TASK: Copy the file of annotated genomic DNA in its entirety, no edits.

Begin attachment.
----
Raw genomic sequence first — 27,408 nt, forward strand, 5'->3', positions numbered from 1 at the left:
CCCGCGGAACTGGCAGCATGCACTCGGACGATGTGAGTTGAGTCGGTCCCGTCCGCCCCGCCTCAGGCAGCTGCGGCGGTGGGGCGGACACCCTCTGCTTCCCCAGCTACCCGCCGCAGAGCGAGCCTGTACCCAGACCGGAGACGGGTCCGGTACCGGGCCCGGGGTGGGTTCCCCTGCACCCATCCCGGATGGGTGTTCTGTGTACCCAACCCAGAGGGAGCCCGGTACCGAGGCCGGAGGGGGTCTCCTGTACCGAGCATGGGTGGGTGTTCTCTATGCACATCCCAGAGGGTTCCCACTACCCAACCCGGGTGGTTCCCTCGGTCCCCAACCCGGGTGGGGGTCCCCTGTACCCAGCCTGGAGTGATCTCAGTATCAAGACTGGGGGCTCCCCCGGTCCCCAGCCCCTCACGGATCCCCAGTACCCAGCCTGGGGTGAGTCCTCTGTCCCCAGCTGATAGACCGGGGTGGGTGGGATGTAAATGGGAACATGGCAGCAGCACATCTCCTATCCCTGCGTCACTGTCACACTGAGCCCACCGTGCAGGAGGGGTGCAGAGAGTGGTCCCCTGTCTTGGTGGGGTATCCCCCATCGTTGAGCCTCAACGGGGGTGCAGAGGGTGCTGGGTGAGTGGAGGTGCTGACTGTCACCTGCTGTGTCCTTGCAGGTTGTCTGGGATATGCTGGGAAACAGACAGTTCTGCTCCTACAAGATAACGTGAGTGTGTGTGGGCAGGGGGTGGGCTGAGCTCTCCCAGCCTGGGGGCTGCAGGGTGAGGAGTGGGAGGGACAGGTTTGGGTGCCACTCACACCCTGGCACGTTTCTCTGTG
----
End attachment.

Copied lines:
Raw genomic sequence first — 27,408 nt, forward strand, 5'->3', positions numbered from 1 at the left:
CCCGCGGAACTGGCAGCATGCACTCGGACGATGTGAGTTGAGTCGGTCCCGTCCGCCCCGCCTCAGGCAGCTGCGGCGGTGGGGCGGACACCCTCTGCTTCCCCAGCTACCCGCCGCAGAGCGAGCCTGTACCCAGACCGGAGACGGGTCCGGTACCGGGCCCGGGGTGGGTTCCCCTGCACCCATCCCGGATGGGTGTTCTGTGTACCCAACCCAGAGGGAGCCCGGTACCGAGGCCGGAGGGGGTCTCCTGTACCGAGCATGGGTGGGTGTTCTCTATGCACATCCCAGAGGGTTCCCACTACCCAACCCGGGTGGTTCCCTCGGTCCCCAACCCGGGTGGGGGTCCCCTGTACCCAGCCTGGAGTGATCTCAGTATCAAGACTGGGGGCTCCCCCGGTCCCCAGCCCCTCACGGATCCCCAGTACCCAGCCTGGGGTGAGTCCTCTGTCCCCAGCTGATAGACCGGGGTGGGTGGGATGTAAATGGGAACATGGCAGCAGCACATCTCCTATCCCTGCGTCACTGTCACACTGAGCCCACCGTGCAGGAGGGGTGCAGAGAGTGGTCCCCTGTCTTGGTGGGGTATCCCCCATCGTTGAGCCTCAACGGGGGTGCAGAGGGTGCTGGGTGAGTGGAGGTGCTGACTGTCACCTGCTGTGTCCTTGCAGGTTGTCTGGGATATGCTGGGAAACAGACAGTTCTGCTCCTACAAGATAACGTGAGTGTGTGTGGGCAGGGGGTGGGCTGAGCTCTCCCAGCCTGGGGGCTGCAGGGTGAGGAGTGGGAGGGACAGGTTTGGGTGCCACTCACACCCTGGCACGTTTCTCTGTG